Playing with Imperialism

I was lucky to be invited to speak at the University of South Carolina, Upstate this past week, where I was the guest of the African American Studies Program. Dr. Cassandra Jones, who invited me, is teaching all kinds of fascinating material, including a class on the relationship of gender and race to videogames. As part of that, she came across my book, Virtually Sacred, and asked me to come to Upstate and chat about games. The invite came with a cool poster…which launched a thousand reddit posts (Actually just a bit over 200; but it was still interesting when random people emailed me and asked that I come over to reddit and weigh in on the content of the talk, which had spurred much debate). Redditors were grateful to hear that I’ve played World of Warcraft for about ten years, and thus my comments weren’t going to be an outsider’s critique.

In the book, among other things, I argued that virtual worlds provide opportunities for religious and/or quasi-religious activity, including community building, ethical reflection, personal identity formation and meaning making, and even transcendence.

Having spent the past few years studying India, I’ve had a chance to rethink that book from a different perspective. My time studying India has reminded me that the study of religion is often a power play, and that reflections upon another community are often done in such a way as to express one’s own dominance over that group. This was generally the British approach to India, and it fits the pattern of control that Edward Said described in his famed book Orientalism and that David Chidester shows of early studies in comparative religion in his book Empire of Religion.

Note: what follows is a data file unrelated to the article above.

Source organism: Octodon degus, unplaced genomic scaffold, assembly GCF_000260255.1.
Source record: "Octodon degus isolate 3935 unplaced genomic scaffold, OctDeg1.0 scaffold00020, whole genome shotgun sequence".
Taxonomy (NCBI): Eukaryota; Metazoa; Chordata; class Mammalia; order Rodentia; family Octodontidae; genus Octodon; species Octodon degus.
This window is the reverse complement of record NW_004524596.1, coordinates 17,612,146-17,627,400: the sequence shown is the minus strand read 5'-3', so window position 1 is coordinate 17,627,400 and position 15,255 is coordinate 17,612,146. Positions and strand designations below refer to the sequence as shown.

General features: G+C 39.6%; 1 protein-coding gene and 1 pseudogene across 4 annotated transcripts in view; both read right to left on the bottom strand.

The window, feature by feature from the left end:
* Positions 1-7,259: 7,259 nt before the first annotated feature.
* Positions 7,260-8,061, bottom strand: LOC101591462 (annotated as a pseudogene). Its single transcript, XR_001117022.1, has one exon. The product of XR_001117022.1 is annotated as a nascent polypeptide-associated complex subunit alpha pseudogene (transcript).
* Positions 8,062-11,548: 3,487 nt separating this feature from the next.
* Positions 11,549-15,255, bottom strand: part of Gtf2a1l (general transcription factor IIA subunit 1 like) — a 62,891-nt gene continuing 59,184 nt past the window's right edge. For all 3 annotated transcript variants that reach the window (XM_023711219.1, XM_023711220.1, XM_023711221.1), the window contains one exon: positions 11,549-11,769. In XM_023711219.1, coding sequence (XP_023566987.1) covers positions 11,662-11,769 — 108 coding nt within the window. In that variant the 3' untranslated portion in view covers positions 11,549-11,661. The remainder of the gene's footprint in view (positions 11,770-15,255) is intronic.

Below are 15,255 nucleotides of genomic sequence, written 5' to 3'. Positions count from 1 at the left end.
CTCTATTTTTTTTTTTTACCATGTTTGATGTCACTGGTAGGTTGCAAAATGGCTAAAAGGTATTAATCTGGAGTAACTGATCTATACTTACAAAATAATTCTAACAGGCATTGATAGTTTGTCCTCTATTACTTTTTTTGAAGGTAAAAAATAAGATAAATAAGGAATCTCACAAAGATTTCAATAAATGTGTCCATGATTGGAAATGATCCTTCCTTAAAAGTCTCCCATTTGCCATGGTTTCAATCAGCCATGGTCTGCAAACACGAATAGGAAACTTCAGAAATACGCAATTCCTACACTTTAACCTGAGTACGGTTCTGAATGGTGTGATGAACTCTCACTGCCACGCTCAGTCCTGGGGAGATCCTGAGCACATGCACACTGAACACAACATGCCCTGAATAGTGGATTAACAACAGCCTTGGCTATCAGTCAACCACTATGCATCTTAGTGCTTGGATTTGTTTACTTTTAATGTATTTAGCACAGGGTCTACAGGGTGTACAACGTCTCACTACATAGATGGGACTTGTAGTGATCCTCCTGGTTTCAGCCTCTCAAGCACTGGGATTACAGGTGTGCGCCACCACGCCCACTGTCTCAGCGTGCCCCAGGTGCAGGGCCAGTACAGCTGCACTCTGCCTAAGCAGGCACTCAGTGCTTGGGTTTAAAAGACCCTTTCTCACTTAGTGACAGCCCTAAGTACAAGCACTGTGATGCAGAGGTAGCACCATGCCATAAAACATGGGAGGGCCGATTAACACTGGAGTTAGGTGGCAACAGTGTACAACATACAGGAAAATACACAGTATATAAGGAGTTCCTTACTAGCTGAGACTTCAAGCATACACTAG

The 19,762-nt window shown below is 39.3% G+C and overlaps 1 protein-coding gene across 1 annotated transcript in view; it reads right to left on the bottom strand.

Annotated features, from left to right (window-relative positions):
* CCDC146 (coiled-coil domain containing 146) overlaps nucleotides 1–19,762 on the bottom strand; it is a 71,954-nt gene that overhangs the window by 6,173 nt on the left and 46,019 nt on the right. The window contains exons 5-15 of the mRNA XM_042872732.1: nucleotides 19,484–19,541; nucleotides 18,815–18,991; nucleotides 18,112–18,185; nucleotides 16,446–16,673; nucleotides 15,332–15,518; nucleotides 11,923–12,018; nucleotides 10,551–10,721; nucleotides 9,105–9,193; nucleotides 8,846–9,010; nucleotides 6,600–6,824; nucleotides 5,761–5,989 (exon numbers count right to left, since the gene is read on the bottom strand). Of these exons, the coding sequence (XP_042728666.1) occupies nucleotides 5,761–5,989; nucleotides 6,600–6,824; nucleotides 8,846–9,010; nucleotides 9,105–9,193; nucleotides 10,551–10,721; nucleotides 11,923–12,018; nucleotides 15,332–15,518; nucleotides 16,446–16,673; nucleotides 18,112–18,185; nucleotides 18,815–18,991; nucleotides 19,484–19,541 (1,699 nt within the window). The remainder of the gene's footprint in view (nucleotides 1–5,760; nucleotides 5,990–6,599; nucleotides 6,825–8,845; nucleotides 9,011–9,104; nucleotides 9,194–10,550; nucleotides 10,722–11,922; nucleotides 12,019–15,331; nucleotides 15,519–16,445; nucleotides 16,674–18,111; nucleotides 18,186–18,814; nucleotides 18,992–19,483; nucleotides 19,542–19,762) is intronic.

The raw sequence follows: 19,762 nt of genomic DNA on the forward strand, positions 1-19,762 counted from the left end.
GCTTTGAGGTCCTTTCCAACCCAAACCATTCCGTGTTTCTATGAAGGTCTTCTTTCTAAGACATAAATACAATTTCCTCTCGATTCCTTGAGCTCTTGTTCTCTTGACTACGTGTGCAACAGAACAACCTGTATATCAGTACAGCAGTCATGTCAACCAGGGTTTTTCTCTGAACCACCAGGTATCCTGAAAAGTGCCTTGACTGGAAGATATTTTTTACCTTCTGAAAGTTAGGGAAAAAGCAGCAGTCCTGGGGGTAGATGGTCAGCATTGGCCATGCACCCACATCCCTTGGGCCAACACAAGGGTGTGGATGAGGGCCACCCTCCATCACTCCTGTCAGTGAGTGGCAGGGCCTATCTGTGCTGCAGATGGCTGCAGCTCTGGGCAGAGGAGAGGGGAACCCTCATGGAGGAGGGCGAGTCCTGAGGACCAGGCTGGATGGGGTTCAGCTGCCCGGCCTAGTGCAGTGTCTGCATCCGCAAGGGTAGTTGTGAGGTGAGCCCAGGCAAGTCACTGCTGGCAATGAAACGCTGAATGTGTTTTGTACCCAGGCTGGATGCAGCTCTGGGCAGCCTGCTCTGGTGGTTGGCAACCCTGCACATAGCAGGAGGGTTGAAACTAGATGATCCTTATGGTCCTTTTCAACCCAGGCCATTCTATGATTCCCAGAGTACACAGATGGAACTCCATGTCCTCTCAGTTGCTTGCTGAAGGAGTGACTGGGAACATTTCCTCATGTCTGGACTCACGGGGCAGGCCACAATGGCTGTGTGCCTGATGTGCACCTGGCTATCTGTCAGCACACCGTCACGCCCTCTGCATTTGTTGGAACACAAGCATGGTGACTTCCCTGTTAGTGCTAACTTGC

World of Warcraft, which took pride of place in my book, adopts real world cultures and religious groups to provide the aesthetics and traditions of in-game cultures (actually races, which are really species, and which are conflated with cultures). Taurens are noble savages with the dress, art, architecture, and spiritual traditions of Native Americans. Trolls are (were, perhaps, as the rhetoric is softer now) brutal savages with the dress, art, architecture, speech inflections, and spiritual traditions of the Caribbean islands.  Ultimately, it seems to me that when we essentialize real world groups in producing in-game groups, we limit what the game can do for its players. World of Warcraft might provide a sacred opportunity or two, but the game’s approach to religion, race, and culture  restricts who might have access to them.

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